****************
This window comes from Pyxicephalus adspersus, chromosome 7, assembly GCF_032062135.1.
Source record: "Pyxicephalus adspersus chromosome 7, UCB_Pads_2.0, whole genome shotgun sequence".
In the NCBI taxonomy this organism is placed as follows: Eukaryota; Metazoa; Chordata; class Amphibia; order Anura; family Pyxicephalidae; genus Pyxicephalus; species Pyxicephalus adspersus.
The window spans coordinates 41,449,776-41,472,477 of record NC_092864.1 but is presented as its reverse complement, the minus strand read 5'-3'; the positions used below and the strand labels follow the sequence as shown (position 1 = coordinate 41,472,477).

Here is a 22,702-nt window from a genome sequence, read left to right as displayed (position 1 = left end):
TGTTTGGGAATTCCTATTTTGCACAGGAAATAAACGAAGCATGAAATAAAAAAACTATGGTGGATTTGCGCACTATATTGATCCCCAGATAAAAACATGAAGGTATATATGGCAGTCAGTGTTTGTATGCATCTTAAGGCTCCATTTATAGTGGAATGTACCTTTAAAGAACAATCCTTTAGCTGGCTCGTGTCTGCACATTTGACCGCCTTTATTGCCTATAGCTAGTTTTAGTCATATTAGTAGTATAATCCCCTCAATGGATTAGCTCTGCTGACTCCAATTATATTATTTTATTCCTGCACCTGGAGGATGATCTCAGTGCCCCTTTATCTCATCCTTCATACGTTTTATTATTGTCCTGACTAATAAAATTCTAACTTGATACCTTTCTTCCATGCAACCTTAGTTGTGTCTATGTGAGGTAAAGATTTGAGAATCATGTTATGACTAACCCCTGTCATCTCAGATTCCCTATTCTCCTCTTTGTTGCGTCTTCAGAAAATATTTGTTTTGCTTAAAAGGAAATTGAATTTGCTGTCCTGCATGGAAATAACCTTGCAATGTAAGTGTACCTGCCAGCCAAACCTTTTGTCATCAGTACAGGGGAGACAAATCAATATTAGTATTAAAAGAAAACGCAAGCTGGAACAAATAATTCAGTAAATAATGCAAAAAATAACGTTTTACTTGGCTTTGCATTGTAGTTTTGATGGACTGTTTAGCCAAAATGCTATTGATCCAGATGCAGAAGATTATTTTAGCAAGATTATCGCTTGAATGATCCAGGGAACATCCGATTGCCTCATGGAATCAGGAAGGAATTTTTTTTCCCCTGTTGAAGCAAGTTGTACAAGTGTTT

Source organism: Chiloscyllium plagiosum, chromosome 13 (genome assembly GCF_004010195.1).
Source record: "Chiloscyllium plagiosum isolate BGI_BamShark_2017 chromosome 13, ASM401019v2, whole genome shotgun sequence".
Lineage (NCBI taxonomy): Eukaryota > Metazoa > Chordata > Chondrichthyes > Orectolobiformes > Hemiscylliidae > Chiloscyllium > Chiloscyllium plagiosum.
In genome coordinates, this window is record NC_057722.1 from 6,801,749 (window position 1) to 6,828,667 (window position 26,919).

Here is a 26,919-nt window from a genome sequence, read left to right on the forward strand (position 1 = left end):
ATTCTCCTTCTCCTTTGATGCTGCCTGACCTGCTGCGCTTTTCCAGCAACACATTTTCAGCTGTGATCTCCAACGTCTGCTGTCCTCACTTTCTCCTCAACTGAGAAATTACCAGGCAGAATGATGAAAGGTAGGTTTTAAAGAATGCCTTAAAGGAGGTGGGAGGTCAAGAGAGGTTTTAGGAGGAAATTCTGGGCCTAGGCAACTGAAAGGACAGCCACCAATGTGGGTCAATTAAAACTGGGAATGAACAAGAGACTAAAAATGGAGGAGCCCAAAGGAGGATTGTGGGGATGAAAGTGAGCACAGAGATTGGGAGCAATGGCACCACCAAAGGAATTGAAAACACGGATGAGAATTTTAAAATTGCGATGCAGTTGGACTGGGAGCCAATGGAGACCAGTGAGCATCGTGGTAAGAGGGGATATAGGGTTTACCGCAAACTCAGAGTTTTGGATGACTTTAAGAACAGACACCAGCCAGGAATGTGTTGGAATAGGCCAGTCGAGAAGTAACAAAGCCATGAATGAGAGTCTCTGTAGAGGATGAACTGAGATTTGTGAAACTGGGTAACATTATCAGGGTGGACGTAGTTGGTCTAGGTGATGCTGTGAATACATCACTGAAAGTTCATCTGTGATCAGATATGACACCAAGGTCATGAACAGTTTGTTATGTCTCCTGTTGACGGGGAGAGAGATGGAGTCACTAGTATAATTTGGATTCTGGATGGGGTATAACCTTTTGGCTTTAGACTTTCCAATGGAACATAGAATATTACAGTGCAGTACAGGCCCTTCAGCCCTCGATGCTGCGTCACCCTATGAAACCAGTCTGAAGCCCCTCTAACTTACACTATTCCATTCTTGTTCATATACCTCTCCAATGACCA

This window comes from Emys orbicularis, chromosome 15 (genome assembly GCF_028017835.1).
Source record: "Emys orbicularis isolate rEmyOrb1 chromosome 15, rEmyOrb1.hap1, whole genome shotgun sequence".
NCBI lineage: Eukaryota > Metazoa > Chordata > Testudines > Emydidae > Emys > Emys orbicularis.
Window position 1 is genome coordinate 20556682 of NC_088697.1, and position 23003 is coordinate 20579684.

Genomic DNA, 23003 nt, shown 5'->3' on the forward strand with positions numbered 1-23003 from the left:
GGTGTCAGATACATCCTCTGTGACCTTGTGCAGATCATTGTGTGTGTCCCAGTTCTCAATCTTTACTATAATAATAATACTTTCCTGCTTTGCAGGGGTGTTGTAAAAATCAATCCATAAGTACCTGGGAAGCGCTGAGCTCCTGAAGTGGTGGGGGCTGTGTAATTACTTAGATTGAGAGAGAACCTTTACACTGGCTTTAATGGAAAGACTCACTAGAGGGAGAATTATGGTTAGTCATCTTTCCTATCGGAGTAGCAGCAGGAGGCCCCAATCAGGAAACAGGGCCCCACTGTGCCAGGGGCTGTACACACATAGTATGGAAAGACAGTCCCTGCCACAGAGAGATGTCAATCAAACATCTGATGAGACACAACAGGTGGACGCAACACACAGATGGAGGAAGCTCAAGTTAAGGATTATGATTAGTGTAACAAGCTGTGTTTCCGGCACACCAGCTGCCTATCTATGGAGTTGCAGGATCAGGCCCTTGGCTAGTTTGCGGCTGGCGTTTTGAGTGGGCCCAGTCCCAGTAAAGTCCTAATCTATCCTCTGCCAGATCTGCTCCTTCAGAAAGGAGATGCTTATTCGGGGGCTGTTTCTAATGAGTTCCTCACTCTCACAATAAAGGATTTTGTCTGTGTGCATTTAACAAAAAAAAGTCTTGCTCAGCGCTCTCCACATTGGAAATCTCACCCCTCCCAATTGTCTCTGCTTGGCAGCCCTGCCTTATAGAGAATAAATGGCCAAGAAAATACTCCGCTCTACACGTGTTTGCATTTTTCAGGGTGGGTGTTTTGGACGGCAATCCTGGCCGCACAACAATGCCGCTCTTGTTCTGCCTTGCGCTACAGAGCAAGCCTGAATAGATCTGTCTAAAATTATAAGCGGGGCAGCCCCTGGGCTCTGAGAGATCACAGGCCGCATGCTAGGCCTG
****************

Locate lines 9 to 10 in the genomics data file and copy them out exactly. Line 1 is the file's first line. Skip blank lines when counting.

Lineage (NCBI taxonomy): Eukaryota > Metazoa > Chordata > Chondrichthyes > Orectolobiformes > Hemiscylliidae > Chiloscyllium > Chiloscyllium plagiosum.
In genome coordinates, this window is record NC_057722.1 from 6,801,749 (window position 1) to 6,828,667 (window position 26,919).